IRL Story · Self Reflective · Uncategorized


Last Friday I went to the Museum of Science in Boston. We got there around 5 PM, which was a blessing in disguise. I had spent the day waiting for my friends to get their shit together so at first, I was upset about the timing. When it was obvious that we basically had every exhibit to ourselves I was thrilled. No crowds and no yelling children. It was the best way to enjoy the museum since my days sleeping over as a girl scout.

There was one thing that amplified my gratefulness, this was my first time going out in a wheelchair. I’ve been unable to walk for around three months, but the few times I have gone out have all been designed around sitting. I have spent a long time lugging myself around on crutches. A visit to a museum is the most active adventure I have attempted and in turn, it required more assistance.

I was lucky. My boyfriend was happy to push me around for the entire evening. He went to the staff to get a wheelchair and he stayed with me all night. It was great to have someone be super supportive considering I felt like a burden. I have been worried for months about my injury being a sore point in our relationship. It’s hard to date a girl who can’t go on dates.

Over the course of my injury, I have begun to pay extra attention to the fact, very little places are handicapped accessible. Most surprising being, hospitals. There have been countless times a stranger has had to hold a door for me to even get to an appointment. I have no idea how I would cope if I had to go through this without help. Most bathrooms don’t even have automatic doors. A commodity that everyone needs is still hard to access. At the science museum, it was an entirely different world.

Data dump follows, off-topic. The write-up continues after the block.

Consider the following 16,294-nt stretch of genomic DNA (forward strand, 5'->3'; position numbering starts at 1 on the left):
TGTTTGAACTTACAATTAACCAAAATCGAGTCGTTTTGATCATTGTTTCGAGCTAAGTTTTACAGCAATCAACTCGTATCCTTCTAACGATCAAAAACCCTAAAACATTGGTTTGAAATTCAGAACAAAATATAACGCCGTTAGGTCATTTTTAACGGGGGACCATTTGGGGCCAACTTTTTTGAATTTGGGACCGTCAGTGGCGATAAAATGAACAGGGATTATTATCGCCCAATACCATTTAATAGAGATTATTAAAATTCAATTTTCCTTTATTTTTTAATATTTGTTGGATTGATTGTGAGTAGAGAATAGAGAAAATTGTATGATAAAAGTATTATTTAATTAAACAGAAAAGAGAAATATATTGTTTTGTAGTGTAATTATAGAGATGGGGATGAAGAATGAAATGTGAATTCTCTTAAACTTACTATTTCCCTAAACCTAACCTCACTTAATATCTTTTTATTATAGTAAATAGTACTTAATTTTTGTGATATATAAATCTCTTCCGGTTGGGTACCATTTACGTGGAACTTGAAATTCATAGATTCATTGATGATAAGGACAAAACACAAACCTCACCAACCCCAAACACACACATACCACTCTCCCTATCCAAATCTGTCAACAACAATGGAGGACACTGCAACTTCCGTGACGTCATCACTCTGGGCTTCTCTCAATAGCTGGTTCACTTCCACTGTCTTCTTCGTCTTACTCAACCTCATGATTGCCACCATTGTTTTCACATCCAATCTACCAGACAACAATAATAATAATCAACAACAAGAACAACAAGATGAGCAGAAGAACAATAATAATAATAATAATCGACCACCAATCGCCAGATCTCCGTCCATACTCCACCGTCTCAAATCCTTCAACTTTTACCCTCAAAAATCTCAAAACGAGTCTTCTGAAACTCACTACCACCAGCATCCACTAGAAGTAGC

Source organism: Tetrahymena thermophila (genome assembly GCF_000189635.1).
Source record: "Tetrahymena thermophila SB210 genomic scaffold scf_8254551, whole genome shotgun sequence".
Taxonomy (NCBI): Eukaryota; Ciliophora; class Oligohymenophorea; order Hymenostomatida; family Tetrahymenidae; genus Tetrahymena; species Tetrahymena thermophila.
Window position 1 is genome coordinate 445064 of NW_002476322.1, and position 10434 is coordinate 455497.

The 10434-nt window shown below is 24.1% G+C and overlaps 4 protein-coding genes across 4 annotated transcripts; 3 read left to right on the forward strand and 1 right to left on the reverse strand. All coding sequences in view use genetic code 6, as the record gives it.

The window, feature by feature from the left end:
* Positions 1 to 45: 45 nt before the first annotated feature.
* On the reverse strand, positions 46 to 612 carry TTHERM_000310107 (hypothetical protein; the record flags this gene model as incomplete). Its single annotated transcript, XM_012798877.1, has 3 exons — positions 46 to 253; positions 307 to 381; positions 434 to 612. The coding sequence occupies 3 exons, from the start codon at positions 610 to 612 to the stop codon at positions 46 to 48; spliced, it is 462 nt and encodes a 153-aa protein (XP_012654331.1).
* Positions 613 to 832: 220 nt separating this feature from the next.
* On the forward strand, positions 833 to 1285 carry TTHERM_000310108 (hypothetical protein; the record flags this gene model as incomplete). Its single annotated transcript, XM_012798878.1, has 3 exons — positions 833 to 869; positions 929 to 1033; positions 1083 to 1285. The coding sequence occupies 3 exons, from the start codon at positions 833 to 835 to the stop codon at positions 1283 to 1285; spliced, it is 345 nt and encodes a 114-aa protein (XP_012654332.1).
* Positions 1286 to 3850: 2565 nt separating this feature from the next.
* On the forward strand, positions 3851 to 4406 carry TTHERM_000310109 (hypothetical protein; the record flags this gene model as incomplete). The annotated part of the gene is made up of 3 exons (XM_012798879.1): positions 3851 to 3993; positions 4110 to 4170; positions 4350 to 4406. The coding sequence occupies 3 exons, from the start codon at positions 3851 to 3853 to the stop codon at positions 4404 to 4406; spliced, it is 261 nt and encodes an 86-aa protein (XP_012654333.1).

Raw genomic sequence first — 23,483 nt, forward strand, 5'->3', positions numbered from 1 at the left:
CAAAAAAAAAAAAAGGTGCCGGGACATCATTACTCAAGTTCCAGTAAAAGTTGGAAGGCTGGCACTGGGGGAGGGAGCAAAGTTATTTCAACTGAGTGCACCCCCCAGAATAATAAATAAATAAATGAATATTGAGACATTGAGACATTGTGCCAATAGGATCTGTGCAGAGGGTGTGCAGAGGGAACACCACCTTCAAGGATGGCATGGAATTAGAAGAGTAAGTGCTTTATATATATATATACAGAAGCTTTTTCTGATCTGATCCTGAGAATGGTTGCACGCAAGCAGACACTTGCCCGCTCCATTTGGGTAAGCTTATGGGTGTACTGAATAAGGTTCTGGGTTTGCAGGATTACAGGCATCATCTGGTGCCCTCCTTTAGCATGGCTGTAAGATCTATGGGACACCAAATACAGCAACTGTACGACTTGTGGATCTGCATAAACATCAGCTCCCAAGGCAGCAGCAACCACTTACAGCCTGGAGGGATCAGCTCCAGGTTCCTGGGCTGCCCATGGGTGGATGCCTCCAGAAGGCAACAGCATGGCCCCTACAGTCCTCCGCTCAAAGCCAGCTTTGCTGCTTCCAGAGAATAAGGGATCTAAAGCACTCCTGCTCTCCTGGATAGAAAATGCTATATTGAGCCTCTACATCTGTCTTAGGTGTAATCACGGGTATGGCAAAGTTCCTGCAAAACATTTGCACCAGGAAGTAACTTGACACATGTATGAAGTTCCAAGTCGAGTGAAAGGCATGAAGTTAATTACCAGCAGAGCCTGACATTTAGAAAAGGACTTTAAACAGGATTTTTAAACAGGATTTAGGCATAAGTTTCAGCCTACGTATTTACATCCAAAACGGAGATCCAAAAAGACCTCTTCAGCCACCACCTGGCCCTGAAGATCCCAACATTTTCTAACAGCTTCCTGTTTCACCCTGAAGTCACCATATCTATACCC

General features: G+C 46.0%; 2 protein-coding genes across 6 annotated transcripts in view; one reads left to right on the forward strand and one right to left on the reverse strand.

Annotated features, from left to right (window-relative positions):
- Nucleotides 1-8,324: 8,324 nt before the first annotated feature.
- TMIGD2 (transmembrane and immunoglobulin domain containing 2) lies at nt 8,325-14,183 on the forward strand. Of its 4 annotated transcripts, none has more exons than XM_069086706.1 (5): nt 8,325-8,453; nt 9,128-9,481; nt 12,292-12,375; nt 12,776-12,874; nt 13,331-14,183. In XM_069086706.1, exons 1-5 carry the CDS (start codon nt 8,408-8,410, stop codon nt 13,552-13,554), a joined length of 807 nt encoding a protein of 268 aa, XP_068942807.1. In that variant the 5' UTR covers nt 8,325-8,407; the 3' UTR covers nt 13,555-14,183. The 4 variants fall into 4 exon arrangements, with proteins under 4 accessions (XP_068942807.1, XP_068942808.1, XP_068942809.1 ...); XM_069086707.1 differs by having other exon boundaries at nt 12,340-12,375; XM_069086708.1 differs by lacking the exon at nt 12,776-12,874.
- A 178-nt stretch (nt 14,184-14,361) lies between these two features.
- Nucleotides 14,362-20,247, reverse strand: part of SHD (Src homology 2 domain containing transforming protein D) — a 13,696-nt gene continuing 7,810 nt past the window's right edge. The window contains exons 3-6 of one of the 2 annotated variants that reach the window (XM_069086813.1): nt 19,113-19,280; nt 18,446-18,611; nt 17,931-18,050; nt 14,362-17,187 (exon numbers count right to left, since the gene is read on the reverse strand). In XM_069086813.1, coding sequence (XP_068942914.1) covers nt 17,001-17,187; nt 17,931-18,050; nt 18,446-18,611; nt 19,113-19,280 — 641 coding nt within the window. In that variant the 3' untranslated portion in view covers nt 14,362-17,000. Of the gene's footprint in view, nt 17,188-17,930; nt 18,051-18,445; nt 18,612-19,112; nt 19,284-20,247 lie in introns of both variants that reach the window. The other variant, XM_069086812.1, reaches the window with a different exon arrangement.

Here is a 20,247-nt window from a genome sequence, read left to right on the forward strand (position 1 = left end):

I had done my research before attempting the trip. The museum website was easy to navigate and very informative. Before I left the house I knew they had wheelchairs to use for free and how to get one. In addition to information for myself, the accessibility page was very informative. Staff had covered many different needs including, hearing devices, interpreters, and mobility aides. There was even a list of exhibits that would be easiest for people with autism to enjoy. The list included noise warnings in certain shows and when their quietest times were. I was impressed.

Then came the real deal, the day of the trip. It was wonderful. The staff were kind when we requested a wheelchair, even offering to get another is the first was uncomfortable. The layout was wide open and totally easy to navigate. Every interactive table had easy to move stools and so much space to pull the entire wheelchair under the table, allowing me to reach everything. All bathrooms had automatic buttons. The whole place was well designed to be accessible.

At the end of the night, I realized how successful I felt. I had been able to spend an entire night out with friends despite my injury. I was tired and in pain but I knew how much worse it could have been if I had hauled myself around on crutches. Overall it was a success! And I am so proud of the Museum of Science for creating such a welcoming environment.


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